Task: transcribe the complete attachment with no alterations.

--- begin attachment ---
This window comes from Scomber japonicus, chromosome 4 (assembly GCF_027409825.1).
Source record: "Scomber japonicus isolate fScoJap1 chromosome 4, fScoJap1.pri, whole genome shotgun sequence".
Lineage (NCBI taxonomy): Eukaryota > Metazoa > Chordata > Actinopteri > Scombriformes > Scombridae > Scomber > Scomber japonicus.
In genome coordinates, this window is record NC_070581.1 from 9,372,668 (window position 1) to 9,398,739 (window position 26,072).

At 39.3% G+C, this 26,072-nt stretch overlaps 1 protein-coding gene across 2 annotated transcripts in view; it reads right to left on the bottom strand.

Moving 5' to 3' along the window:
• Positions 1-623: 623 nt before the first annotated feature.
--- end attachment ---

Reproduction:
This window comes from Scomber japonicus, chromosome 4 (assembly GCF_027409825.1).
Source record: "Scomber japonicus isolate fScoJap1 chromosome 4, fScoJap1.pri, whole genome shotgun sequence".
Lineage (NCBI taxonomy): Eukaryota > Metazoa > Chordata > Actinopteri > Scombriformes > Scombridae > Scomber > Scomber japonicus.
In genome coordinates, this window is record NC_070581.1 from 9,372,668 (window position 1) to 9,398,739 (window position 26,072).

At 39.3% G+C, this 26,072-nt stretch overlaps 1 protein-coding gene across 2 annotated transcripts in view; it reads right to left on the bottom strand.

Moving 5' to 3' along the window:
• Positions 1-623: 623 nt before the first annotated feature.